Researchers that previously studied the safety and efficacy of peanut oral immunotherapy (OIT) in preschoolers have since turned their attention to tree nuts. Their subsequent study was published earlier this year in The Journal of Allergy and Clinical Immunology: In Practice.
OIT refers to the medically supervised therapy of feeding an allergic individual an increasing amount of a food allergen with the goal of increasing the threshold that triggers a reaction.
As part of a Canada-wide quality improvement project, tree nut OIT (cashew/pistachio, walnut/pecan, hazelnut, almond, and macadamia nut) was performed in preschoolers who met one of two specific criteria:
- They had a skin prick test wheal diameter greater than or equal to 3 mm or a specific IgE level greater than or equal to 0.35 kU/L and a convincing objective IgE-mediated reaction
- no ingestion history and a specific IgE level greater than or equal to 5 kU/L.
During the therapy, dose escalations were performed every 2 to 4 weeks until a maintenance dose of 300 mg of TN protein was reached. Adverse effects during therapy were recorded using the World Allergy Organization Subcutaneous Immunotherapy Reaction Grading System, where 1 represents the mildest reaction and 5 is fatal).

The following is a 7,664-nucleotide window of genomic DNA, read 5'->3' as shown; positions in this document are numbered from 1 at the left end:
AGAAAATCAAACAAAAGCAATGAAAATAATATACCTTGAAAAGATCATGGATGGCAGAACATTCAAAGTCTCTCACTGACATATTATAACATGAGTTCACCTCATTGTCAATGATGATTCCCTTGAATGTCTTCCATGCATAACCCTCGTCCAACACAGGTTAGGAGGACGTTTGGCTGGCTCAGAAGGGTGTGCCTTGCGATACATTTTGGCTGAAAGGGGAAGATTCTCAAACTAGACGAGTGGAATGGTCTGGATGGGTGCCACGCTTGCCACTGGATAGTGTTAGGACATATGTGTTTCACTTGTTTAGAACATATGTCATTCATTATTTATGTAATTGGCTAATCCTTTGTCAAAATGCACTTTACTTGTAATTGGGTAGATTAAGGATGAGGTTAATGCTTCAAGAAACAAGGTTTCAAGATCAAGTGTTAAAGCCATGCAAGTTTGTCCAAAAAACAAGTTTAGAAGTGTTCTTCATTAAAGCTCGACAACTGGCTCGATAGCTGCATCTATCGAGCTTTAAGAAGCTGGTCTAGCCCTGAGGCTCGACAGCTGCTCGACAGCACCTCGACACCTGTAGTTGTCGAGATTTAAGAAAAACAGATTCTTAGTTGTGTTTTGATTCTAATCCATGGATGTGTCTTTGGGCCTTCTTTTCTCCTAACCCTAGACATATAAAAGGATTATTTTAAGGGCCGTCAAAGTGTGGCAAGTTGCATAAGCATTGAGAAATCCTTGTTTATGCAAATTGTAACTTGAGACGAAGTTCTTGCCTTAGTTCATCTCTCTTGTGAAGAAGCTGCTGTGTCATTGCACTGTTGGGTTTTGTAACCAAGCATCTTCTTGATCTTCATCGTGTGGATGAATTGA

Of the 92 patients who participated in the therapy from 2018 to 2021, 79 (85.9%) underwent single-food tree nut OIT and 13 (14.1%) underwent multifood tree nut OIT to 2 (10.8%) or 3 (3.3%) tree nuts.
Of the cohort, 89 (96.7%) patients reached maintenance, and 4 (4.3%) dropped out. Sixty-five (70.7%) patients experienced relatively minor reactions during buildup: 35 (38.0%) grade 1 reactions, 30 (32.6%) grade 2 reactions, no grade 3 or 4 reactions, and 2 (2.17%) received epinephrine.
The researchers concluded that tree nut OIT for preschoolers was safe and tolerable, with results comparable to their previously reported peanut OIT findings.
- Real-World Safety Analysis of Preschool Tree Nut Oral Immunotherapy — JACI: In Practice
- Oral Immunotherapy Defined — AAAAI